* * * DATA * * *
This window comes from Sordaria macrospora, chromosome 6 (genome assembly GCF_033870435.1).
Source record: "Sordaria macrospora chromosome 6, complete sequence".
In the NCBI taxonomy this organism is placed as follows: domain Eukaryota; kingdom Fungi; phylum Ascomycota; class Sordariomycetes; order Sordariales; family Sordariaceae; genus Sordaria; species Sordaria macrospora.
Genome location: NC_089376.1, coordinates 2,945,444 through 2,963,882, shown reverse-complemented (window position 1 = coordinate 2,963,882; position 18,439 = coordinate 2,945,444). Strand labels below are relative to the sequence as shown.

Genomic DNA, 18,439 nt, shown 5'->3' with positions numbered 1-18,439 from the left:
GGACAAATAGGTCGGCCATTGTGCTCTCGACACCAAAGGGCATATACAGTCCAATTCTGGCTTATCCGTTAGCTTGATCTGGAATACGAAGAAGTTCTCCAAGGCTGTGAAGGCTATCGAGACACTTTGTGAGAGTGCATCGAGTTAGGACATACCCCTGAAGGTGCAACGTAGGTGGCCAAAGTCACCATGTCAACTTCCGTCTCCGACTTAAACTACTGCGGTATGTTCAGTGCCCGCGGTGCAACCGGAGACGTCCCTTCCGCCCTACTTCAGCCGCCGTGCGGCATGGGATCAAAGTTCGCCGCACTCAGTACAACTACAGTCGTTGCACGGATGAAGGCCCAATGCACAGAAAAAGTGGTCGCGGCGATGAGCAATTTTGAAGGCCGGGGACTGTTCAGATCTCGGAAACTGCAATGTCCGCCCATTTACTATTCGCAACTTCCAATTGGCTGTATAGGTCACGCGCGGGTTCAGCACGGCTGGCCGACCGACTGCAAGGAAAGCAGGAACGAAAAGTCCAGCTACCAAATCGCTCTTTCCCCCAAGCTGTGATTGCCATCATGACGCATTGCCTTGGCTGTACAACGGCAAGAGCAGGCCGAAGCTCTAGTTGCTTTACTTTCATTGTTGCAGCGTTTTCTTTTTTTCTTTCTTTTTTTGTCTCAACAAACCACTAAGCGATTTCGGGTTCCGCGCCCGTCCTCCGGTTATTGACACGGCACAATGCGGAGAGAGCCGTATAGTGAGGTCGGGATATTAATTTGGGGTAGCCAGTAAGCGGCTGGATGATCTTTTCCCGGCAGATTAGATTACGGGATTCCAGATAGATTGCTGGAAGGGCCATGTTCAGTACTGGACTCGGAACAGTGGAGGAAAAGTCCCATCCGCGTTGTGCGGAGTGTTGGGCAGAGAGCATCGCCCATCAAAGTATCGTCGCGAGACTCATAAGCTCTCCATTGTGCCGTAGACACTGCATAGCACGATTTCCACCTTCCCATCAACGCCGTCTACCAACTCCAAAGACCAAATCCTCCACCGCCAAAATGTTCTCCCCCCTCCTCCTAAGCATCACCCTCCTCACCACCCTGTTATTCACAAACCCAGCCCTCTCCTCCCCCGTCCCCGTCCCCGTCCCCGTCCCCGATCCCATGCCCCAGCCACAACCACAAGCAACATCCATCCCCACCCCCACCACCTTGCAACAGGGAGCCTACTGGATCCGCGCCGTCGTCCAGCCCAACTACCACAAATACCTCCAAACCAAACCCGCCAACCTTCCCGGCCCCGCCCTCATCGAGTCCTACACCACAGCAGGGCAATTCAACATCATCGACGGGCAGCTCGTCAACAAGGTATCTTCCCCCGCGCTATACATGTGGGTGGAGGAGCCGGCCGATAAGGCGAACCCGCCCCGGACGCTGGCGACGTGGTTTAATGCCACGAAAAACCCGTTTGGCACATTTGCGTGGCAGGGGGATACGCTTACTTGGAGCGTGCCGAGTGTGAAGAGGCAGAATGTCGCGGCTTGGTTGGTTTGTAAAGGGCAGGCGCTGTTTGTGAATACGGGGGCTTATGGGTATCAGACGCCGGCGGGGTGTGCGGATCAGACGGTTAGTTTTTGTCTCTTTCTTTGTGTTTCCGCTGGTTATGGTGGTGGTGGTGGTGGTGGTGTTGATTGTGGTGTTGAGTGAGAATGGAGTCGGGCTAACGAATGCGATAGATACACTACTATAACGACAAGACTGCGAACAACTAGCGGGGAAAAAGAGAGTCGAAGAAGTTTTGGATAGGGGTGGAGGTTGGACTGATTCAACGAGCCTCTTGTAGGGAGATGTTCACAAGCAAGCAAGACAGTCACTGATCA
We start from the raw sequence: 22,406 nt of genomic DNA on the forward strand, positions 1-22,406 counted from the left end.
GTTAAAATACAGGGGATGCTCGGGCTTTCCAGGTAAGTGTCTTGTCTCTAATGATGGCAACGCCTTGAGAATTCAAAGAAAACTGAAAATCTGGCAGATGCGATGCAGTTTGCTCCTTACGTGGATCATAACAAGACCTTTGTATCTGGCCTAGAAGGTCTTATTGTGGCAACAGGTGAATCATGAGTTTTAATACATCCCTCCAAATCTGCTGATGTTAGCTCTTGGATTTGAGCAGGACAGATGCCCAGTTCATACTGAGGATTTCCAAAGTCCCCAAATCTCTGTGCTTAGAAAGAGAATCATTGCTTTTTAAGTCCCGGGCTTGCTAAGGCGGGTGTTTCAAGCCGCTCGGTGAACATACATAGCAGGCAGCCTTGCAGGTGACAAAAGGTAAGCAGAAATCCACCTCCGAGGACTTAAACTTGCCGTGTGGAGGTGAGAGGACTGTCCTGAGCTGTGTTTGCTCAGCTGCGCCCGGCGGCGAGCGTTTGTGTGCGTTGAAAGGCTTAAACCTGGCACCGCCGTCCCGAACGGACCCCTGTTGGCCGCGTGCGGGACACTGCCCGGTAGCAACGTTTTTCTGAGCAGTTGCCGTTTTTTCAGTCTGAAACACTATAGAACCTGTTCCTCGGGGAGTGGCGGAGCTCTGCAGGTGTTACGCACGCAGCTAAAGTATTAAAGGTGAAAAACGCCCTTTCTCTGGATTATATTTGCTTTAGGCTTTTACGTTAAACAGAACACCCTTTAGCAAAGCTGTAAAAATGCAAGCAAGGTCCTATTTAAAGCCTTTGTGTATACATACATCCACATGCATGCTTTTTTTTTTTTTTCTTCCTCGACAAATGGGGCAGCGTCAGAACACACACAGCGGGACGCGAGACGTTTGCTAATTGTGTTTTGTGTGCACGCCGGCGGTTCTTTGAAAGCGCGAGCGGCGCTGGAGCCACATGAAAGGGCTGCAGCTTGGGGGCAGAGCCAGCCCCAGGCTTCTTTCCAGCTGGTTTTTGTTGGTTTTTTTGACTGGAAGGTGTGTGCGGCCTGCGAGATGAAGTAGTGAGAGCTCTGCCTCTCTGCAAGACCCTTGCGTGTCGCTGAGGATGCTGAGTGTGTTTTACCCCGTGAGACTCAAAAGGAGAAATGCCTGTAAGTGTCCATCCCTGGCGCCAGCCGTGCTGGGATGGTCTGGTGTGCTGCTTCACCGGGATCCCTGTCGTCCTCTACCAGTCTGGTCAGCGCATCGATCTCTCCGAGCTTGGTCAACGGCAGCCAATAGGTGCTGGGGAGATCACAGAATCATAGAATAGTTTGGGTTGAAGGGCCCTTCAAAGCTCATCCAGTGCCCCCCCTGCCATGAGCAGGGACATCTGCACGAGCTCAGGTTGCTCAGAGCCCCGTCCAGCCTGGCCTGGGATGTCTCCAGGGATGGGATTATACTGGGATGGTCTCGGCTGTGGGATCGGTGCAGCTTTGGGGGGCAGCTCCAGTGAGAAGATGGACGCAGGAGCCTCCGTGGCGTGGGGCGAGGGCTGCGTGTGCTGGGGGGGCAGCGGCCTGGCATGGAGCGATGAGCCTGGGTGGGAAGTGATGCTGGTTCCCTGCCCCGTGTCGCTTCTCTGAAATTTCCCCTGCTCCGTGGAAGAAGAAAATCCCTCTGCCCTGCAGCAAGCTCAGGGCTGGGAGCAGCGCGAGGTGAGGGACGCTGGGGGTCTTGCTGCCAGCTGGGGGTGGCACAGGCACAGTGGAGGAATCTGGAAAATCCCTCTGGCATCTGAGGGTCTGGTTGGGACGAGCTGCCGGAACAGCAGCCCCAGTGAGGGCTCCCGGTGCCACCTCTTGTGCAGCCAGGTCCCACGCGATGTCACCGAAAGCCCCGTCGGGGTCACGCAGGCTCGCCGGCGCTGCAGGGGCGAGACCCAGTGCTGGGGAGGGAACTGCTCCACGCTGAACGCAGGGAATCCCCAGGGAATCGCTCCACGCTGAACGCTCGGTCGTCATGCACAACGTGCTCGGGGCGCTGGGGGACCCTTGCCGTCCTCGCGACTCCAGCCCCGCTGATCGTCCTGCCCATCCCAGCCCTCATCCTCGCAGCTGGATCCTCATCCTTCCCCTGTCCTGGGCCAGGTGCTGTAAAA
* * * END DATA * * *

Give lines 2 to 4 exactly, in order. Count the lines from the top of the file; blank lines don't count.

Source record: "Sordaria macrospora chromosome 6, complete sequence".
In the NCBI taxonomy this organism is placed as follows: domain Eukaryota; kingdom Fungi; phylum Ascomycota; class Sordariomycetes; order Sordariales; family Sordariaceae; genus Sordaria; species Sordaria macrospora.
Genome location: NC_089376.1, coordinates 2,945,444 through 2,963,882, shown reverse-complemented (window position 1 = coordinate 2,963,882; position 18,439 = coordinate 2,945,444). Strand labels below are relative to the sequence as shown.